Refinery of the Future - Securing a Future through Integration

Wednesday, March 2
Keith Couch

In the past, refinery owner-operators have typically evaluated the worthiness of investment opportunities by using historical comparative analysis. This approach, however, assumes that the future will behave the same as the past. It also did not inform as to many of the tradeoffs inherent in an investment decision.

This reflective approach was also applied by traditional firms in historical markets. Markets are changing, and the hurdles have increased for access to cash. While the COVID-19 pandemic changed many aspects of daily life, it also created an environment in which investors and corporate boards accelerated their focus on Environmental, Social and Corporate Governance (ESG). It is no longer good enough for projects to simply have a strong financial return. Many projects now require a focus on decarbonization, carbon capture, utilization and sequestration (CCUS), incorporation of renewable feedstocks and/or plastic circularity to be bankable. This requires a different perspective on project development. It requires a new strategic framework and methodology that enables firms a better way to objectively quantify how well an investment opportunity will perform relative to six key resources: carbon, hydrogen, utilities, emissions, water — treated as a scarce resource — and capital.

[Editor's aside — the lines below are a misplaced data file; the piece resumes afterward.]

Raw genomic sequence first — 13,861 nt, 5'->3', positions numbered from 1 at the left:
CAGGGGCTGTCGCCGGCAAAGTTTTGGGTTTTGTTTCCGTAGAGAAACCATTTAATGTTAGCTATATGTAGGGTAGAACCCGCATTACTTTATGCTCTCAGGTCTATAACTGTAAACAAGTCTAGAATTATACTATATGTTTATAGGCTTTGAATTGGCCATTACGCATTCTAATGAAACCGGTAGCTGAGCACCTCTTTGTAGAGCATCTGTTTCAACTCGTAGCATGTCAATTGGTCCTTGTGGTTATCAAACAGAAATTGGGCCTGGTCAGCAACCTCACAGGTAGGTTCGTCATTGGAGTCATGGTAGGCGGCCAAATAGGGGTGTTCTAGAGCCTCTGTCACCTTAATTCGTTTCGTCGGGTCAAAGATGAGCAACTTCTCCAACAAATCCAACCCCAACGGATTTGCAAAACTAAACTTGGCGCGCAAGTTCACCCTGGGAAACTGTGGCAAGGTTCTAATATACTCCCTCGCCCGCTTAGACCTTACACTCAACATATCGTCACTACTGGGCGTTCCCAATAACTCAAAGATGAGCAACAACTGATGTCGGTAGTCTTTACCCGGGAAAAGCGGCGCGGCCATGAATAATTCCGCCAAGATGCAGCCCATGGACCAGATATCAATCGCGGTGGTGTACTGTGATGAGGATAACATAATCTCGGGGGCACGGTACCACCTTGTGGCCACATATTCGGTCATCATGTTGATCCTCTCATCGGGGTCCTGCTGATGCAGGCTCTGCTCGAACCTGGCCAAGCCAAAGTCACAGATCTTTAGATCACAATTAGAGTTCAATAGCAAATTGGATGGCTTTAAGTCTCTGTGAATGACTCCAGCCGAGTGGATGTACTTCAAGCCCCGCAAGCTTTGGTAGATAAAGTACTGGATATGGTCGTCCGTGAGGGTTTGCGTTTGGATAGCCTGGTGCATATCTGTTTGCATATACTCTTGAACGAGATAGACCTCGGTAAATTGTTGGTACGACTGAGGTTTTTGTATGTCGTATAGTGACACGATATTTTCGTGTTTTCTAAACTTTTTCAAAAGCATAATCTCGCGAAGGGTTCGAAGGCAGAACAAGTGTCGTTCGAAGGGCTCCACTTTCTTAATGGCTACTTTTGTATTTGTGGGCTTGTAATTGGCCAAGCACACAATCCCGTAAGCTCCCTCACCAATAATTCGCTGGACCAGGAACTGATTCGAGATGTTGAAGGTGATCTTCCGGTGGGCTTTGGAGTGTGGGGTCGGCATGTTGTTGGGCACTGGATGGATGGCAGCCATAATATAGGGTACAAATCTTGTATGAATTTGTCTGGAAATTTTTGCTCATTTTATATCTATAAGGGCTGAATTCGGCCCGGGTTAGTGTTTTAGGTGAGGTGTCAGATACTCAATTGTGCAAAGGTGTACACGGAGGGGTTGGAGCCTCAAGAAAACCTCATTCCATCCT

As firms pursue increased efficiency, demand for fuels is projected to decline gradually, while demand for petrochemicals is forecasted to grow. This projected shift has stimulated innovations in technology that improve the economic prize for striking the optimal balance at each point in time.

The Refinery of the Future will have the flexibility to meet rapidly changing market needs -- and integrate petrochemicals -- to unlock additional value. Connected technologies will provide additional benefits through performance optimization. The Refinery of the Future provides a strategic and stepwise method to invest in new process technologies that target higher value uplift of distressed and merchant product streams. In this presentation, we will highlight recent advances in crude-to-chemicals and provide some integration strategies that enable refiners to improve their economics in fuels markets, improve their market position through diversification into petrochemicals, or both.

Please join Keith Couch, Sr. Director of Global Technology Sales and Integrated Projects, for an overview of the efficiency driven Six Efficiencies (E6) framework and how it is used as an enabler to help each firm realize their Refinery of the Future. 

Eliminate, Automate or Transfer? Create SME Knowledge Management Plans that Add Real Business Value

Thursday, March 3
Todd Hudson –
Maverick Institute
The common thinking is that a SME’s knowledge must be transferred to another person to continue being valuable. But concepts like Lean and new technologies like AI give organizations two additional powerful options to pursue. The keynote will present an overview of these three alternatives, their pros and cons, and how to determine the best path to pursue.